Basically, his priorities are much more combat-oriented now. He must battle alongside DC’s most powerful heroes and find missing Starites, an energy source used to power his twin sister Lily’s magical globe (a long-distance traveling device) while confronting an evil doppelganger aligned with many a familiar DC villain.
You better believe the Joker shows up as well as Lex Luthor, Killer Croc and a cabal of archenemies.
Of course, Maxwell helps folks along the way, and he earns reputation points tied to each area that unlock superhero origin stories, new locations and cool costumes of all of DC’s cast. I’ll admit that having our little hero wear an Animal Man costume put me in a pre-Halloween frame of mind.
As far as mission depth, life is always a mind-bending struggle for Maxwell.
For example, while in the middle of battle on the Green Lantern’s planetary headquarters of Oa between Thaal Sinestro and Hal Jordan, Maxwell struggles against his doppelganger looking for a Starite.
Before being able to defeat his twin, the greedy Larfleeze (one of the nefarious Orange Lanterns) appears on the scene to take the Starite.
I had Maxwell first bring to life a mongoose to defeat a snake construct from the greedy Lantern, then tempt him with slice of pizza, while I stole his orange lantern to distract him and have Hal Jordan grab the precious Starite.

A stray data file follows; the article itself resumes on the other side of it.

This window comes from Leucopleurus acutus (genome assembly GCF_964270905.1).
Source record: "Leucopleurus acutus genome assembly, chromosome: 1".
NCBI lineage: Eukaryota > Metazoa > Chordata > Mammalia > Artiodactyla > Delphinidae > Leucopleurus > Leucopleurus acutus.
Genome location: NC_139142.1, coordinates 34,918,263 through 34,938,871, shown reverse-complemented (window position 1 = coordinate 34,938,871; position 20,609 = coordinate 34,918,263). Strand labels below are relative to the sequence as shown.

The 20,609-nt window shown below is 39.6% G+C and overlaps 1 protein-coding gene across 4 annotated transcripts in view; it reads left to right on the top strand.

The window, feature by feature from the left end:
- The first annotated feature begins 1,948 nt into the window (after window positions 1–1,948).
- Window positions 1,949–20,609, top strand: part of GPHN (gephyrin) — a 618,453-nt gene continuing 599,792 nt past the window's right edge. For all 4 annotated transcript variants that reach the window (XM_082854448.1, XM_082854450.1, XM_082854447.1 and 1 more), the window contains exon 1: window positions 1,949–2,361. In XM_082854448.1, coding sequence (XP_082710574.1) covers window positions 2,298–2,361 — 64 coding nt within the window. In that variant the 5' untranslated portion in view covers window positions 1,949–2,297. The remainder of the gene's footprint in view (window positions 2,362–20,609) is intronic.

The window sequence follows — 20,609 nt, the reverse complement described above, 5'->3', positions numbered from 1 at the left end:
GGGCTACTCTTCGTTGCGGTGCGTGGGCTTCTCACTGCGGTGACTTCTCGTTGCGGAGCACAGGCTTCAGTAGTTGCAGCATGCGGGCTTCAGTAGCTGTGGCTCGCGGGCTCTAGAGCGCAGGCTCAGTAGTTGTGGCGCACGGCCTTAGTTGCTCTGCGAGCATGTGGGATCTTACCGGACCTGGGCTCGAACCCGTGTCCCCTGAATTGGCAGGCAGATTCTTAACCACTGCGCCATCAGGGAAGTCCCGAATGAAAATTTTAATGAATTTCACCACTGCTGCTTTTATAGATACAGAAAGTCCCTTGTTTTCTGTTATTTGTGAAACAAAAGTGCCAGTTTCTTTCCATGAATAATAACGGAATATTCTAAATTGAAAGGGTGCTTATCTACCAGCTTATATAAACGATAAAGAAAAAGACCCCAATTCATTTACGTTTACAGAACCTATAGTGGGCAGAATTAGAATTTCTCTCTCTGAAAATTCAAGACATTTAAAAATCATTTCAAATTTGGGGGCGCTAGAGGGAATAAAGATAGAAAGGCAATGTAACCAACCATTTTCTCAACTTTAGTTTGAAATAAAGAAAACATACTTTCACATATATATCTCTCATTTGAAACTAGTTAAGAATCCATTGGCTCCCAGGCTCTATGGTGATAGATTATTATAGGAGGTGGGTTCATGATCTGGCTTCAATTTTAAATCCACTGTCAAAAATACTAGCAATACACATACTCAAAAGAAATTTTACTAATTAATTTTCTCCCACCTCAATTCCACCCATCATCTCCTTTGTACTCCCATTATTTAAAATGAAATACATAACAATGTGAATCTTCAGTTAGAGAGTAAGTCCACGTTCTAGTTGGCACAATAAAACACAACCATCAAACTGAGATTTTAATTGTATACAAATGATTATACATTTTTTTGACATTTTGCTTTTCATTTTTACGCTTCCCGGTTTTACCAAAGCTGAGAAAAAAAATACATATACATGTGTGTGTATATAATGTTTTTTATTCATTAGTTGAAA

Players looking for a more customized experience can stop by the Batcave again to use the Hero Creators module and craft the ultimate character using parts and powers from any of DC Comic’s finest along with near any part a player can type.
Those new characters are now available to help Maxwell at any time during his mission, or can be shared with online friends.
While mentioning friends, an extra three players can stop by and use “Wiimote” controllers to maneuver items or characters created by Maxwell for quite a co-operative session.
Parents looking for a game loaded with replay ability to spark a pop-culture-loving youngster’s creativity will find Scribblenauts Unmasked - A DC Comics Adventure the perfect experience.
A player will quickly discover that the greatest superpower in the universe is when a human combines words with his imagination.
Parental Advice: Mom and Dad would be wise to act as omniscient observers to not only witness Junior’s spelling prowess in action but help with some of the strategies.
I’ll admit it was hard not to scream out loud, “How do you spell that?” when a certain, alphabetically challenged 13-year-old found it easier to use the game’s word-referring short cuts. Suffice to report, it’s still an enlightening amount of etymological power at the fingertips.
© Copyright 2014 The Washington Times, LLC. Click here for reprint permission.
About the Author
A graduate of Northwestern University with a degree in communications, Joseph Szadkowski has written about popular culture for The Washington Times for the past 17 years. He covers video games, comic books, new media and technology.